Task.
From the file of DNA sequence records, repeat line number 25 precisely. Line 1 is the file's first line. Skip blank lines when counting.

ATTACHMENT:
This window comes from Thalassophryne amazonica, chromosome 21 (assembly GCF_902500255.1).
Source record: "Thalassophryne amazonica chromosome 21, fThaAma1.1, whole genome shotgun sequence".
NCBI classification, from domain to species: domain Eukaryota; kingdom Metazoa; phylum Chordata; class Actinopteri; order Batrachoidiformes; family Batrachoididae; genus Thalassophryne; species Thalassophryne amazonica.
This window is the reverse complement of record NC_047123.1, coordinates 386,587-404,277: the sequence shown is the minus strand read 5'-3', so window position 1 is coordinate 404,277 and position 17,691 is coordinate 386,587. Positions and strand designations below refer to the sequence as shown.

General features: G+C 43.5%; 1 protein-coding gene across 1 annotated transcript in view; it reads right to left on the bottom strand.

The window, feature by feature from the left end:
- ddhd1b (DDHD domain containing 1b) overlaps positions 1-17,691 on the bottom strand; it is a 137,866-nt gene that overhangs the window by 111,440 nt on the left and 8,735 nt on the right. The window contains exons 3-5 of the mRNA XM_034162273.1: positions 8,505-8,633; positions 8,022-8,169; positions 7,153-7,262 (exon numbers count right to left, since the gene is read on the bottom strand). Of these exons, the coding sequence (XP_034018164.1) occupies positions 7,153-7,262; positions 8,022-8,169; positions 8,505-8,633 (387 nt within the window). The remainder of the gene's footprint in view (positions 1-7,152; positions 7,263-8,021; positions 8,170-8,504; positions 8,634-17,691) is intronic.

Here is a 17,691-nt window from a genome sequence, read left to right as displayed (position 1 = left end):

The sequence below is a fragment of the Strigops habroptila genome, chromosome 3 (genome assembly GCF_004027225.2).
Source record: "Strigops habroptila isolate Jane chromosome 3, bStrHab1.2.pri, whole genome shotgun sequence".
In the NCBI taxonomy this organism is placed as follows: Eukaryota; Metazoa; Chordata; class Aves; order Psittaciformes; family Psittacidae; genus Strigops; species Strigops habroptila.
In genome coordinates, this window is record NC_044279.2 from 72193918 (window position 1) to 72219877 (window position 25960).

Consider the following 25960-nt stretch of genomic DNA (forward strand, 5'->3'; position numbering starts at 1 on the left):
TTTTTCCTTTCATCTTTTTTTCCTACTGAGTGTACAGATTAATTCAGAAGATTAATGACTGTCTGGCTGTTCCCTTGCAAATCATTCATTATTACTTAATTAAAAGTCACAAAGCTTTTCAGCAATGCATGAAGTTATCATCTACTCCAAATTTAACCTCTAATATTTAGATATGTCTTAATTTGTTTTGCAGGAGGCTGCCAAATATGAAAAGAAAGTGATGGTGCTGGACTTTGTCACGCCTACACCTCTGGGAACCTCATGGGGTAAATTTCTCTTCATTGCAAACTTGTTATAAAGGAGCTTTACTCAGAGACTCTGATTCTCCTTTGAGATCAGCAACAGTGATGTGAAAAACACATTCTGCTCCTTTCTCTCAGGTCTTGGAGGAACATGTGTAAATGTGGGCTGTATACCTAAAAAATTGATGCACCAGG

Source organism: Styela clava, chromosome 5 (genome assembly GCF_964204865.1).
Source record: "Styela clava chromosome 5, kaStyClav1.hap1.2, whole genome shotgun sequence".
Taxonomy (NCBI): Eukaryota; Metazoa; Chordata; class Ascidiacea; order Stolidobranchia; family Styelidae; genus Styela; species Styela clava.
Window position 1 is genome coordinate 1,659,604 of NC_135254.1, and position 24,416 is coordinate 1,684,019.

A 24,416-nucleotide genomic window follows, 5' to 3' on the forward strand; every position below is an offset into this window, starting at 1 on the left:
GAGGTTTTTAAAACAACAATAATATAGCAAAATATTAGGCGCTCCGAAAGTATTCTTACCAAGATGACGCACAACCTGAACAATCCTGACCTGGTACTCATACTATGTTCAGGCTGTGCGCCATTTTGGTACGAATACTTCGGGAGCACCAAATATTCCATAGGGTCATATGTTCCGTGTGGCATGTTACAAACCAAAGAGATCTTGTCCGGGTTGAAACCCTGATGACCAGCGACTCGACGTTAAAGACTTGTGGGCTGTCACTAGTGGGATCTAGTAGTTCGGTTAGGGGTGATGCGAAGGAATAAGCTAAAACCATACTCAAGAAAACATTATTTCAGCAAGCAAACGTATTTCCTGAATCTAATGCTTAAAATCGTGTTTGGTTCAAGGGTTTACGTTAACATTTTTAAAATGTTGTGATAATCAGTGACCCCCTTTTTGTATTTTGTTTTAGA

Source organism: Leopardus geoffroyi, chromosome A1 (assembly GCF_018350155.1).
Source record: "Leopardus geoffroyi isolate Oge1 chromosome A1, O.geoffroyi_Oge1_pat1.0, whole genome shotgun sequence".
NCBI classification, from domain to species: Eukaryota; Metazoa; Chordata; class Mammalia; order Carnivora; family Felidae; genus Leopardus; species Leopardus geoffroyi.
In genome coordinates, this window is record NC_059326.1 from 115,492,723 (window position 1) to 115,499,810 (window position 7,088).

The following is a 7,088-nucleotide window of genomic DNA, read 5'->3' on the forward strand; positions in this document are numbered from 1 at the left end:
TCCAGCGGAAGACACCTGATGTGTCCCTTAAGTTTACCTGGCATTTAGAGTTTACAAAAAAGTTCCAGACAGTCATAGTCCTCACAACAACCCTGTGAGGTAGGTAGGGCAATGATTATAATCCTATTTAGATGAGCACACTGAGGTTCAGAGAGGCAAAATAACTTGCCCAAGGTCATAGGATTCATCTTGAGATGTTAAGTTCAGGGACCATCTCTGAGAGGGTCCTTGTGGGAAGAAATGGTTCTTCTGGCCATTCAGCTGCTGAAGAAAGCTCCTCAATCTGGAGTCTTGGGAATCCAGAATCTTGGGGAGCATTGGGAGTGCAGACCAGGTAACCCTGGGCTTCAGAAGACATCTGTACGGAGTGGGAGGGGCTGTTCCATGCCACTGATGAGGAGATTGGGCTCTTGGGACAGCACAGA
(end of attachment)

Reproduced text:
The following is a 7,088-nucleotide window of genomic DNA, read 5'->3' on the forward strand; positions in this document are numbered from 1 at the left end: